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You want to start a good argument at a bar or over Thanksgiving dinner with the family? Then check out TV Land’s newest list, The 50 Greatest TV Icons. The list is part of a special issue of Entertainment Weekly hitting stands Friday, and a special counting down the famous names will air on TV Land at 8pm ET on the same day. While the famous faces on the countdown are impressive indeed (who can really argue that Johnny Carson is the top spot), I’m sure plenty of people will have problems with not just who is on it, but where some of the icons are ranked. So, in an effort to write something that doesn’t deal with The Work Stoppage That Shall Not Be Named, I though I would analyze some of the choices that really surprised or infuriated me.
48- Jimmy Smits: I’m not sure how he ended up on this countdown. Sure, he’s a great actor, but a “TV Icon?” When I think of the word “icon,” it’s should be attached more for someone you can’t imagine being anywhere else than television. Smits, at one point, wanted to become a big movie star. He wanted to use LA Law as a launching point for a big screen career. When that didn’t work out, he went back to TV for NYPD Blue. There are probably more people impressed that he ended up in the new Star Wars trilogy than they are that he has a new show on CBS (Cane). And as for iconic Hispanic actors on television, I find Edward James Olmos’ role as Lt. Martin Castillo on Miami Vice more memorable than most of Smits’ characters.
41- Jon Stewart: Isn’t a little early to be saying Jon Stewart is an icon? I know The Daily Show is starting to take over real newscasts as a source for news, but I think the Comedy Central superstar might need a few more years before he becomes a “legend.” Maybe he got bonus points for his attack on CNN and Crossfire which was so vicious the president of the network announced the show’s cancellation, then gave credit to Stewart to opening his eyes to what the audience wanted. I think that Stewart is too polarizing a figure to be counted this high. I’ve actually switched to Mr. Truthiness, Stephen Colbert, because I got tired of Jon Stewart lecturing his guests about what’s wrong with them, instead of having fun with them like Colbert does on his show.
34- Bob Barker: How the hell did Bob not end up in the top twenty?!!? He hosted a show, in the same time slot, for 35 years! He still had as much charm and wit as he did the day he signed off, and knew that the show would make him a legend. The show was so popular that CBS would move The Price is Right to primetime during sweeps. He’s the standard which all game show hosts will be measured, especially now that there will be more game shows on the network schedule due to you- know-what. And when he quit, the job search took over months to replace him, knowing that finding someone to take over for Barker would be a monumental task. Now that’s an icon.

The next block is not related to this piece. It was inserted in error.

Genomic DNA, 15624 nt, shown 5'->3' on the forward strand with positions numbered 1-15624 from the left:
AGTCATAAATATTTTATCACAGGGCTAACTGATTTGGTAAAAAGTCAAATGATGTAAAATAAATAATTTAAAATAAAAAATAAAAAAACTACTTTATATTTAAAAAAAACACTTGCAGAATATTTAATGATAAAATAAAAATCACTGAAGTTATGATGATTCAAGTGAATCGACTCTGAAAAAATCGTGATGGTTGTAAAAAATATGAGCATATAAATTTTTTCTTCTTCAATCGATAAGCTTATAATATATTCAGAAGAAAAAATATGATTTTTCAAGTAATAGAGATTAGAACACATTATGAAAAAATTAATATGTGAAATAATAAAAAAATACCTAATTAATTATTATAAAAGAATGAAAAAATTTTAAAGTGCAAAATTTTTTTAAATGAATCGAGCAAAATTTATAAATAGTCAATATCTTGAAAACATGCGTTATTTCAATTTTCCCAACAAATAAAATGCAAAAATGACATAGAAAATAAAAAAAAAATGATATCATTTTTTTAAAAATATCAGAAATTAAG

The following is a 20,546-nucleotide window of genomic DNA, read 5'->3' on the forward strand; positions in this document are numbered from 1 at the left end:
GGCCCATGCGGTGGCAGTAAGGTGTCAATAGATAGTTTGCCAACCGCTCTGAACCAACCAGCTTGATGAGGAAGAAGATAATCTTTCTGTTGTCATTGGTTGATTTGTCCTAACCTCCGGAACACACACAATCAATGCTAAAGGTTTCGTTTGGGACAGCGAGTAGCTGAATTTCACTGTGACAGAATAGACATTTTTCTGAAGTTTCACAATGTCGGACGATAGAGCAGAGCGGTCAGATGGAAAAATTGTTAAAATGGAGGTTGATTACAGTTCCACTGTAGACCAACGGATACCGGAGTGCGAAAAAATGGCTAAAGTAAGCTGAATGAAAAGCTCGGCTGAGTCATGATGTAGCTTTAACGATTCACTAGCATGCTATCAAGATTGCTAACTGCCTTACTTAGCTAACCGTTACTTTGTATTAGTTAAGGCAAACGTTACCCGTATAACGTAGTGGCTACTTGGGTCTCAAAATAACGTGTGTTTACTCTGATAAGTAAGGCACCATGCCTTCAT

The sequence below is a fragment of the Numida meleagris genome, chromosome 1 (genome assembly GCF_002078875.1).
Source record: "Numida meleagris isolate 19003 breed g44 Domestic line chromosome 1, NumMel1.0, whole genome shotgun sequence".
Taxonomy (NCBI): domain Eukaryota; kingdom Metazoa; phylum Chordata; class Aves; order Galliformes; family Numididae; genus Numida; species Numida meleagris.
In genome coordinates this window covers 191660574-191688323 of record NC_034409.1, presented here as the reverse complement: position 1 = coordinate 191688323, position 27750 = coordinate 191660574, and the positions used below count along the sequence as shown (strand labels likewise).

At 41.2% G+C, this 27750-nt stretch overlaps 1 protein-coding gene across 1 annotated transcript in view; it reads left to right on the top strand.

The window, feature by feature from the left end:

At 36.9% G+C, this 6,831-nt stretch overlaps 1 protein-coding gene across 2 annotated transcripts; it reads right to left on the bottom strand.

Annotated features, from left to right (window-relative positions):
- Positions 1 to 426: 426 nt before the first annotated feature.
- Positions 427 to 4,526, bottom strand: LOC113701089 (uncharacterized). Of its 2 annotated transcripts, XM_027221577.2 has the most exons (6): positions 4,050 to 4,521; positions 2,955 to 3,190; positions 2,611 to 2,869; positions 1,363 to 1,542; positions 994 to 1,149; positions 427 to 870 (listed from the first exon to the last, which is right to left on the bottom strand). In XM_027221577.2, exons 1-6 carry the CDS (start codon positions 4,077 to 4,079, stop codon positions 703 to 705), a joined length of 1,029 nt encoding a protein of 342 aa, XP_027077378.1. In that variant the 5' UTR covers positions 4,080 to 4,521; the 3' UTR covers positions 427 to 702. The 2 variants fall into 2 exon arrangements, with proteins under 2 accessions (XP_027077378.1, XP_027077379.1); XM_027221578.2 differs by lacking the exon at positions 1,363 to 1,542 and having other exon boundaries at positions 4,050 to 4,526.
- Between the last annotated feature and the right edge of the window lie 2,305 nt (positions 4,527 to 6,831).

28- Howard Cosell: Another name too far down on the list. Cosell was the Bill O’Reilly of sports in the 1970s. He had just as many people who loved him as hated him. He was so popular, that even people who never saw Monday Night Football or Monday Night Baseball could do an impression of him. ABC even game him a variety series in primetime, which was called Saturday Night Live even before Lorne Michaels got his hands on the name. And now with more ex-jocks filling the broadcast booth and sitting at the pre-game desk (which he predicted would be the downfall of good journalism), he’s missed more than ever.
To be fair, the top ten on the list is pretty good. Although I wasn’t the biggest Seinfeld fan ever, I get why he’s #8. And just seeing Homer Simpson’s name ahead of Dick Clark’s makes me smile. But the above arguments are what TV Land and Entertainment Weekly are looking for: A reason for you to pick up the list, and fight with your friends long enough so they have to watch the special and read the magazine too. I look forward to comments below on how dumb my analysis is. Let the games begin.
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